Modern Trade vs Traditional Trade: A Logistics Management Overview!


Traditional (or general) trade is more prevalent in Asian countries than in North America. However, things are rapidly changing, and unorganized pockets of distribution networks are becoming more and more organized. To continue further, it is important to understand how traditional trade differs from modern trade in terms of distribution and logistics management.


Traditional Trade


Traditional trade is associated with a spread-out distribution network of small retailers, dealers, stockists, wholesalers, and distributors. Its an intricate network which serves localized customer demand through regular orders with short lead times and varying fill rates. Fill rate (fulfillment rate) is the immediate customer demand which can be met with in-stock inventory. It is also calculated in terms of the total order delivered out of the total orders requested. Lead time is the time it takes for a delivery to fulfilled once the order is successfully recorded.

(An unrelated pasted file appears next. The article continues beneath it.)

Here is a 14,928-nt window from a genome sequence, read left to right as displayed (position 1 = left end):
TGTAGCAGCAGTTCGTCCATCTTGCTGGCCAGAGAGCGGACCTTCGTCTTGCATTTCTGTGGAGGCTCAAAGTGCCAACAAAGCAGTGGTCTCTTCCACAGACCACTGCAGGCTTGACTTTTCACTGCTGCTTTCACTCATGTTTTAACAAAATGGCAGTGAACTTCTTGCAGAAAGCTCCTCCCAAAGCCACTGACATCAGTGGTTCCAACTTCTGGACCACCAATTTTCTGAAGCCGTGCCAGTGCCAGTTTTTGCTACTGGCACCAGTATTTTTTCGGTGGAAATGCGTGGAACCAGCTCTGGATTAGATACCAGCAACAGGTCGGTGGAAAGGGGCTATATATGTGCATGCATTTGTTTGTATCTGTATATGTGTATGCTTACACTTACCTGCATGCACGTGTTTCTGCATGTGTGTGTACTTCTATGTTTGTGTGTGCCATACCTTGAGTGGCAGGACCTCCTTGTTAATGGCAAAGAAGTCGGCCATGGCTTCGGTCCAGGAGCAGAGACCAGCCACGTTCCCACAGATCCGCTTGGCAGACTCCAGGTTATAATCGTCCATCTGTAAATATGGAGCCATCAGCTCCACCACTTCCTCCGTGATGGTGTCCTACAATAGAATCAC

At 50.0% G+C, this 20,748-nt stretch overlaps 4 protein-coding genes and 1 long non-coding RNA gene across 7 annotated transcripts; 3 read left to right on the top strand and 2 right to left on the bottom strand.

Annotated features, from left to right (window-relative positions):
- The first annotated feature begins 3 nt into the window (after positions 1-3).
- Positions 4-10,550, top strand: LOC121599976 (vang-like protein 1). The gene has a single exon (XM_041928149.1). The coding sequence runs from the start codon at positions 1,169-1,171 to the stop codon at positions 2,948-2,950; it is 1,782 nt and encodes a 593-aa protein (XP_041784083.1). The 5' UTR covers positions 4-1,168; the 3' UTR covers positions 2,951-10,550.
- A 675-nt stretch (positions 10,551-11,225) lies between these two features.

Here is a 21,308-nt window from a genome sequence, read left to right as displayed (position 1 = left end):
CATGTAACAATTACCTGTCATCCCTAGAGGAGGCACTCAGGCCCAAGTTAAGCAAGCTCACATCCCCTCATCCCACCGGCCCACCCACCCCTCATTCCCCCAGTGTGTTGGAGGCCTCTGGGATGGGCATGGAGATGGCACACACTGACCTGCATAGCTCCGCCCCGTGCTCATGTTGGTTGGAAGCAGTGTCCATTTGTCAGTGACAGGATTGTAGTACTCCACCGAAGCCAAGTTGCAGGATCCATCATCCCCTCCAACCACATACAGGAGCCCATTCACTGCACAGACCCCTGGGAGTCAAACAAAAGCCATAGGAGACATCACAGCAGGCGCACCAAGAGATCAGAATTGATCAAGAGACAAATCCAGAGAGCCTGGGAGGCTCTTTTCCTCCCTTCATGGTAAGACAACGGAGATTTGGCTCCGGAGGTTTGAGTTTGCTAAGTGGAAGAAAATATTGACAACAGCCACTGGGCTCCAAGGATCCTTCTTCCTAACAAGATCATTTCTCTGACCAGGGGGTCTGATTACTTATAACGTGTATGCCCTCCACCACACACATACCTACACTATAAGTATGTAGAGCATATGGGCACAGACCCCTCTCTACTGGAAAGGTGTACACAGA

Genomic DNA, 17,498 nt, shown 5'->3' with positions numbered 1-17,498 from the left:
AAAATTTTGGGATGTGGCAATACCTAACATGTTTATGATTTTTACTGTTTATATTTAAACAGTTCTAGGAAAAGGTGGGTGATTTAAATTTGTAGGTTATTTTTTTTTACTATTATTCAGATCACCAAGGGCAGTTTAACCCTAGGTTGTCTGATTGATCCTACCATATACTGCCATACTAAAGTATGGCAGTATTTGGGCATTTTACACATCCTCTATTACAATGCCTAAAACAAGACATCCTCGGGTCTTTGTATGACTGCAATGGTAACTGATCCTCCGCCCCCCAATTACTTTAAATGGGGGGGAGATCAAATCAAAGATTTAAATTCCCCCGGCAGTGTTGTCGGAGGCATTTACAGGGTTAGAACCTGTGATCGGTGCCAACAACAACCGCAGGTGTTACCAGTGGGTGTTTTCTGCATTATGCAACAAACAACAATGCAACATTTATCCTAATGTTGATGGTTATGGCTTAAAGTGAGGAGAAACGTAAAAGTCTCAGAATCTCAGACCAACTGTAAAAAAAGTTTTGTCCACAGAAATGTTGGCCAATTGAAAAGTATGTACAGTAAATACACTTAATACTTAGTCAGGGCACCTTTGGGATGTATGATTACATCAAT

Demand is assessed and interpreted by the retailers and the order is placed. Sometimes, the field agent taking the order is accompanied by the delivery person (in the delivery vehicle) and the order is filled right there.


Traditional trade builds on inter-personal relations between the customers and the retailers. Even the retailers interact in more personal and direct manner with the field agents. The field agents take the orders on behalf of the distributors. The distributors fill the order with a lead time of a day or two. The distributors, in turn, deal with the manufactures to maintain adequate inventory to keep up a healthy fill rate for the orders. The credit cycle extended to these retailers is often short.


Traditional trade is prone to erratic demand which leads to empty shelves or the need to push alternate products onto the customers. This, in turn, leads to quick and ad-hoc orders which put a strain on the schedule planning and last mile delivery for the distributors.


Modern Trade


Modern trade involves a more planned and organized approach to distribution and logistics management. Modern trade includes the larger players such as supermarket chains, mini-markets (Indonesia), hypermarkets, etc. This involves aggregation of demand across a diverse product range.


Some of the key differences are: